A Coverage-guided Fuzzing Method for Automatic Software Vulnerability Detection using Reinforcement Learning-enabled Multi-Level Input Mutation

10:47 25/06/2024

Fuzzing is a popular and effective software testing technique that automatically generates or modifies inputs to test the stability and vulnerabilities of a software system, which has been widely applied and improved by security researchers and experts. The goal of fuzzing is to uncover potential weaknesses in software by providing unexpected and invalid inputs to the target program to monitor its behavior and identify errors or unintended outcomes. Recently, researchers have also integrated promising machine learning algorithms, such as reinforcement learning, to enhance the fuzzing process. Reinforcement learning (RL) has been proven to be able to improve the effectiveness of fuzzing by selecting and prioritizing transformation actions with higher coverage, which reduces the required effort to uncover vulnerabilities. However, RL-based fuzzing models also encounter certain limitations, including an imbalance between exploitation and exploration. In this study, we propose a coverage-guided RL-based fuzzing model that enhances grey-box fuzzing, in which we leverage deep Q-learning to predict and select input variations to maximize code coverage and use code coverage as a reward signal. This model is complemented by simple input selection and scheduling algorithms that promote a more balanced approach to exploiting and exploring software. Furthermore, we introduce a multi-level input mutation model combined with RL to create a sequence of actions for comprehensive input variation. The proposed model is compared to other fuzzing tools in testing various real-world programs, where the results indicate a notable enhancement in terms of code coverage, discovered paths, and execution speed of our solution.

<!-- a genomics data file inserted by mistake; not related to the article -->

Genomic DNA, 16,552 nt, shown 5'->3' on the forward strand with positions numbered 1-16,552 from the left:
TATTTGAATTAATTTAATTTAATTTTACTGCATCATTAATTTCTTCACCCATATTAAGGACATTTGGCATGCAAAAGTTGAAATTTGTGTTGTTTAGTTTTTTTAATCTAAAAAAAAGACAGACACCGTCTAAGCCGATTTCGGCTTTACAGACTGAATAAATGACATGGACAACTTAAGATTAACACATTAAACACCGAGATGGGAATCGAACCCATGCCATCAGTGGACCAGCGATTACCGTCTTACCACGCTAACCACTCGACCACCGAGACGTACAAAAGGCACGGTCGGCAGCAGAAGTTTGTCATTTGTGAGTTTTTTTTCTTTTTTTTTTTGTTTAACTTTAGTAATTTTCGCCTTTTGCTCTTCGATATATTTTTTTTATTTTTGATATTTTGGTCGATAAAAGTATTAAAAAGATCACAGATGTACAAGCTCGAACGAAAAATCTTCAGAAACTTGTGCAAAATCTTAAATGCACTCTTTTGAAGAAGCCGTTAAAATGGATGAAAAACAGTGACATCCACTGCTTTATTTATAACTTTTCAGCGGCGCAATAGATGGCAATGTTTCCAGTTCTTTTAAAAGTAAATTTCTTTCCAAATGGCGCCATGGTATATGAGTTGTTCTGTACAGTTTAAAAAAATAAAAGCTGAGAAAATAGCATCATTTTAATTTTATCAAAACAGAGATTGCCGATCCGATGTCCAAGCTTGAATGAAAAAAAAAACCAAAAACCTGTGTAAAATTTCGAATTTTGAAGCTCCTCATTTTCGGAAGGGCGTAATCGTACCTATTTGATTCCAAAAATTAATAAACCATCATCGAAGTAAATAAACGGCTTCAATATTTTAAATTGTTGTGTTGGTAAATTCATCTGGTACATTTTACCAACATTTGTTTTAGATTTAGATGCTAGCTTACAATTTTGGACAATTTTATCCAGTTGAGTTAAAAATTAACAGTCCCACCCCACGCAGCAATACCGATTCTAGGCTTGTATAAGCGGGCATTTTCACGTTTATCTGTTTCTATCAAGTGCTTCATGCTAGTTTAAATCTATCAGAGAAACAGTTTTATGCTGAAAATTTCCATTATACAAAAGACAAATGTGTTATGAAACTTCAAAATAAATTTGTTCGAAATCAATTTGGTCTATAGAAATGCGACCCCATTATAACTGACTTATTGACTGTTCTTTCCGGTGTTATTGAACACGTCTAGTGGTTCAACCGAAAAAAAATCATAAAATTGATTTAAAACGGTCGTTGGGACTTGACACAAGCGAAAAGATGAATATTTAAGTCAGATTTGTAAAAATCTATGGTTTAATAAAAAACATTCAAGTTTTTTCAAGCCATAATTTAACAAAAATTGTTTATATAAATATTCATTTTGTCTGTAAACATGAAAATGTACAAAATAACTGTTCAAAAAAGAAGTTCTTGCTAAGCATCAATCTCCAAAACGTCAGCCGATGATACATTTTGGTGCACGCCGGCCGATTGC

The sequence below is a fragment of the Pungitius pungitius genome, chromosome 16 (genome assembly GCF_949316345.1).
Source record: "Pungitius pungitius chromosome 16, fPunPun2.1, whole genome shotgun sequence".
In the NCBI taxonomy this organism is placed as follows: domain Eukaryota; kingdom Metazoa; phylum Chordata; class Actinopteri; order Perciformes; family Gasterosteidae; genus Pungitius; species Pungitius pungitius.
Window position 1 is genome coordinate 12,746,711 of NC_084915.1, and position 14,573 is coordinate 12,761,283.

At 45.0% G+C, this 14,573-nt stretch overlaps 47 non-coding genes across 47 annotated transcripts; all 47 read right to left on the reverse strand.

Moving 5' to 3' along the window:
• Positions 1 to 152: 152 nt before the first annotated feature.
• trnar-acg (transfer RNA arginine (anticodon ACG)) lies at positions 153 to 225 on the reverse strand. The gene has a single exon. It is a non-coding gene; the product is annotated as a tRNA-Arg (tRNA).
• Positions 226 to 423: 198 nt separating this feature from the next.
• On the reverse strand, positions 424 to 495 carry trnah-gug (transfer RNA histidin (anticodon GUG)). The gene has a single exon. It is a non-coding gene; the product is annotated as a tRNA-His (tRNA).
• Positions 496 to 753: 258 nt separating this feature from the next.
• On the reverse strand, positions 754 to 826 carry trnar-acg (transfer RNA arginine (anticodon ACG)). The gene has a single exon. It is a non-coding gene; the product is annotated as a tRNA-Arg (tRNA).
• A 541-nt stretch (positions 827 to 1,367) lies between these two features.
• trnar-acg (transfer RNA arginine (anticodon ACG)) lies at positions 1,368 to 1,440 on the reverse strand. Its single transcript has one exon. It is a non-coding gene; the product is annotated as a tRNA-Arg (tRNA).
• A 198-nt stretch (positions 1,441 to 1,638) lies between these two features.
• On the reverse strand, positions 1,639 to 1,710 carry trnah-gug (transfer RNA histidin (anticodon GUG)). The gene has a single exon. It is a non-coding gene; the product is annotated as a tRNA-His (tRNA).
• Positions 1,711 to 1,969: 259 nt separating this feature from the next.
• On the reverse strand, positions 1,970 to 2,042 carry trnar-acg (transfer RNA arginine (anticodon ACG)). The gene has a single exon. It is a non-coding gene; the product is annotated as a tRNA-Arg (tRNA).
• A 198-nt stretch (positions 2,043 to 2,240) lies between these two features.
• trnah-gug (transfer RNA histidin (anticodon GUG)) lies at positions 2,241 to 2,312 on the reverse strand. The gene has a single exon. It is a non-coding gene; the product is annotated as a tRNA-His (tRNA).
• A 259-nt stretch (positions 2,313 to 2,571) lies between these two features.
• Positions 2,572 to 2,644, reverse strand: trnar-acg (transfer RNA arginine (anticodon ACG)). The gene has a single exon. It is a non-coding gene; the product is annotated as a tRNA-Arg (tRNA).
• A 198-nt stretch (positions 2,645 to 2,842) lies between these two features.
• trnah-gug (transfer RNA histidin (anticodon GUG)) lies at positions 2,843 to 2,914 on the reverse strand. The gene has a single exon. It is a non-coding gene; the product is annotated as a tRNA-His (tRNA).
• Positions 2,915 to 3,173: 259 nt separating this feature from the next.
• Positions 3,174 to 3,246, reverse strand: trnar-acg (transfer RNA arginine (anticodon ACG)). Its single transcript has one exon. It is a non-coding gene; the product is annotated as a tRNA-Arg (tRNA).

The proliferation of connectivity through modern telecommunications has led to increased unwanted and disruptive calls. Such communications negatively impact user experience and trust in platforms. Currently, call filtering relies on centralized architectures that aggregate vast troves of sensitive user data within single entities, compromising privacy and ownership. Users have limited...